I get questions geared at an attempt to understand what it is that can drive people to certain behaviors. Usually, conversations relate to stories that make the headlines on the news. I can’t offer a blanket statement, but I do have a hypothesis as I’ve already hinted at that can perhaps help explain what I believe is a growing culprit. The relation can be seen embedded in our everyday communication methods and interactions with one another. The more we train to relate to one another in superficial ways, the easier it is to be disconnected from each other, which can lead to shitty behavior (my own included).
This all leads me in wanting to share a little info about a man named Carl Rogers. If you don’t know who he was I can sum up by saying that he continues to be regarded as one of the most influential men in Psychotherapy, Psychology, Teaching and other fields regarding human relating. I recently started re-reading his book titled: On Becoming a Person, after years of having read it in graduate school and I can say that it has been a breath of fresh air. Rogers lays out our common struggles as humans and offers a real take on the difficulties of relating and connecting with others in authentic ways, that in my opinion is all too relevant to our common issues. At the heart of it, relating with and to others in genuine ways is what is necessary for us to be healthy human beings.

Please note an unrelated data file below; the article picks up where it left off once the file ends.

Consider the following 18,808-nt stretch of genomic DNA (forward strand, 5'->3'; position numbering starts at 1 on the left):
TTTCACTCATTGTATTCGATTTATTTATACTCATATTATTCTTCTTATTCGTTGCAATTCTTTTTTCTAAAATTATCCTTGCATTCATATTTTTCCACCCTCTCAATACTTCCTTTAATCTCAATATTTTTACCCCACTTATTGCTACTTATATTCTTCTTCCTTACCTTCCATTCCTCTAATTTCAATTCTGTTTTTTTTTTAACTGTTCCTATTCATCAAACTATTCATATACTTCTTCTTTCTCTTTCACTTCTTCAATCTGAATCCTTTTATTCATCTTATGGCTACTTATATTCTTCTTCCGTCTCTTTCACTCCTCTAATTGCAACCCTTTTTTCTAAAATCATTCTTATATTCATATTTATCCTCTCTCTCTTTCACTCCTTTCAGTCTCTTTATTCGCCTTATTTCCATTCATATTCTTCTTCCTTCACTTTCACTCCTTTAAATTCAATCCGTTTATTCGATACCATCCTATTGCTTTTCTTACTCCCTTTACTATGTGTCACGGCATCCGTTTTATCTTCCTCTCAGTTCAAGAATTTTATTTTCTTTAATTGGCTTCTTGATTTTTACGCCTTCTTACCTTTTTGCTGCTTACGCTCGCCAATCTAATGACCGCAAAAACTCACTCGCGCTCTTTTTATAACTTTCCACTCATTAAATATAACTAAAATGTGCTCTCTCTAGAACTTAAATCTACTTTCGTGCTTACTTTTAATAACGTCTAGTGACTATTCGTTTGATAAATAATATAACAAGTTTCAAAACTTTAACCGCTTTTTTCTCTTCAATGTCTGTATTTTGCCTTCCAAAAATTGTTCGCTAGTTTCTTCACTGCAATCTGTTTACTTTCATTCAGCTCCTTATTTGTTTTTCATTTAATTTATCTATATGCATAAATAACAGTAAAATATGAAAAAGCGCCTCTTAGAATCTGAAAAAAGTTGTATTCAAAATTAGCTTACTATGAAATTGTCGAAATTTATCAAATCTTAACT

We are hardwired to connect. Throughout time we have seen that the worst punishments have been to cut off individuals from the tribe/herd/society, which we still do. Modern day segregation/jailing and solitary confinement are the current methods mimicking excommunication and cutoff. We have an inherent knowledge/wisdom that pushes us to that connectivity with others and any threat or loss to that is dangerous to our survival. The ready example that comes to mind begins early in life where a baby who does not make a connection with a warm (m)other dies, this is called failure to thrive. There are numerous studies illustrating the power of connection and its relation to brain development as well.
In a study done with monkeys, baby rhesus monkeys choose a “loving/warm” effigy over a “cold/hard” one providing only food. Warmth and connection over food! Rogers findings lay out a foundation that can help in rebuilding those connections. He’s written a map for it. What we tend to see in the disconnect, as Rogers states, is our inability to put ourselves in other people’s shoes. When we see people as objects outside of ourselves to: control, judge and ridicule, the recipe for cruelty and nasty behavior is set. This in my opinion is what leads to the problems we readily see in the headlines or in large part a consequence of that disconnection.